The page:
This paper by International Land Coalition looks into the impact of new agricultural investments on land tenure and food security especially for rural communities, women and indigenous peoples, as well as the environment.

CBFEs are truly local institutions; this is one of the reasons for the diversity of models on which they are based. It is also a reason why, as a development strategy, they bypass many of the costs and hurdles other development initiatives face in implementation. Created on the ground by local actors, they are well adapted to local social, cultural, and economic conditions and landscapes.

Today, there is a growing consensus on the cross-cutting contribution of resource rights to reducing poverty, achieving food security, resolving resource conflicts and providing incentives
for sustainable resource management and as a contribution to democratic development.

Shifting cultivation is an indigenous farming practice prevalent in forested highland communities of the Eastern Himalayas. Kanchenjunga Conservation Area (KCA) is a part of Eastern Himalayan landscape. KCA is a community managed area occupying 2,035 sq. km in Taplejung district in eastern Nepal. It is one of the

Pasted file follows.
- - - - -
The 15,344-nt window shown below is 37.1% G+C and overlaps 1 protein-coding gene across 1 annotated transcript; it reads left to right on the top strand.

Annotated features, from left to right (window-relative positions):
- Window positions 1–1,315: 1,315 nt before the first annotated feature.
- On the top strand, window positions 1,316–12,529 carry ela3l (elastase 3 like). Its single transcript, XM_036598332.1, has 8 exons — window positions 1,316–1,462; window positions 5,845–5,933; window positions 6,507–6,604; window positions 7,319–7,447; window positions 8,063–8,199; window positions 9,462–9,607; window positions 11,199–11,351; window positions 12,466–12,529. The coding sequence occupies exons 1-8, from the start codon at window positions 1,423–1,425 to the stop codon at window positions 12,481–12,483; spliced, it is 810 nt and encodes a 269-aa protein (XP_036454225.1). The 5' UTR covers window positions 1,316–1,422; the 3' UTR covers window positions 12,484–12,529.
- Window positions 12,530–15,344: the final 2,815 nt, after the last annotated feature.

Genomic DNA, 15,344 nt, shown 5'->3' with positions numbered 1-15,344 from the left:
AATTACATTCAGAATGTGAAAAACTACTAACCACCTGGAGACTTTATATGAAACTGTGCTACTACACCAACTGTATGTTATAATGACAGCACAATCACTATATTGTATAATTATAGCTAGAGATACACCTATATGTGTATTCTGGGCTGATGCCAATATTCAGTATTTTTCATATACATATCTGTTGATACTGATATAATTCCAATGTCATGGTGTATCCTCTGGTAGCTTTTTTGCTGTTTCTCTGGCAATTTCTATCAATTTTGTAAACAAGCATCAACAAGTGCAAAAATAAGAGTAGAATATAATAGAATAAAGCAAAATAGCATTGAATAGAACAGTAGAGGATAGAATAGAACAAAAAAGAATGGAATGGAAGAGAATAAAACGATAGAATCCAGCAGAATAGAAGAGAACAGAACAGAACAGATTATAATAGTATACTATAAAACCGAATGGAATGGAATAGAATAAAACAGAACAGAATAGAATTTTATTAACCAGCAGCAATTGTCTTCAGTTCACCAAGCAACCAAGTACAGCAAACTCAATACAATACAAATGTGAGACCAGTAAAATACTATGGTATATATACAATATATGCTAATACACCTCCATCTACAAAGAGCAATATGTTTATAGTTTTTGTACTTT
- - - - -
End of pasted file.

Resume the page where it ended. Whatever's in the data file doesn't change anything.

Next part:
Much of São Paulo’s urban expansion is driven by the development of informal settlements on its periphery, which includes the catchment areas that provide important environmental services such as open space and catchments for

This new World Bank report says that volatility in food prices has been a key factor behind a rising tide of large scale farmland purchases in the developing world, which can pose social and environment risks, if not well managed.

The mainstream development literature tries to understand the changes in land relations through the lens of land reforms alone. Kerala provides an appropriate setting to understand how far radical redistributive land reforms have succeeded in transforming inequity in landownership.

This paper examines land tenure in informal urban settlements in India from a gender perspective through field research conducted in Ahmedabad in collaboration with the Self-Employed Women’s Association (SEWA). The author describes the formal and informal tenure arrangements that were in place in these settlements and analyses their implications for women.

A lack of progress in forest-tenure reform is hindering action to stop deforestation and alleviate poverty among some of the world's poorest rural peoples. The failure to ensure land rights for local communities-particularly indigenous peoples and women-in the forests of Central and West Africa will impede efforts to stop deforestation.

This document is the result of an intensive work of dialogue between the ILC Secretariat and the ILC constituency, especially civil society organisations from Africa, Asia and Latin America. The ILC Secretariat - including the three regional nodes - has facilitated the process, collected contributions, packaged information, and produced the synthesis.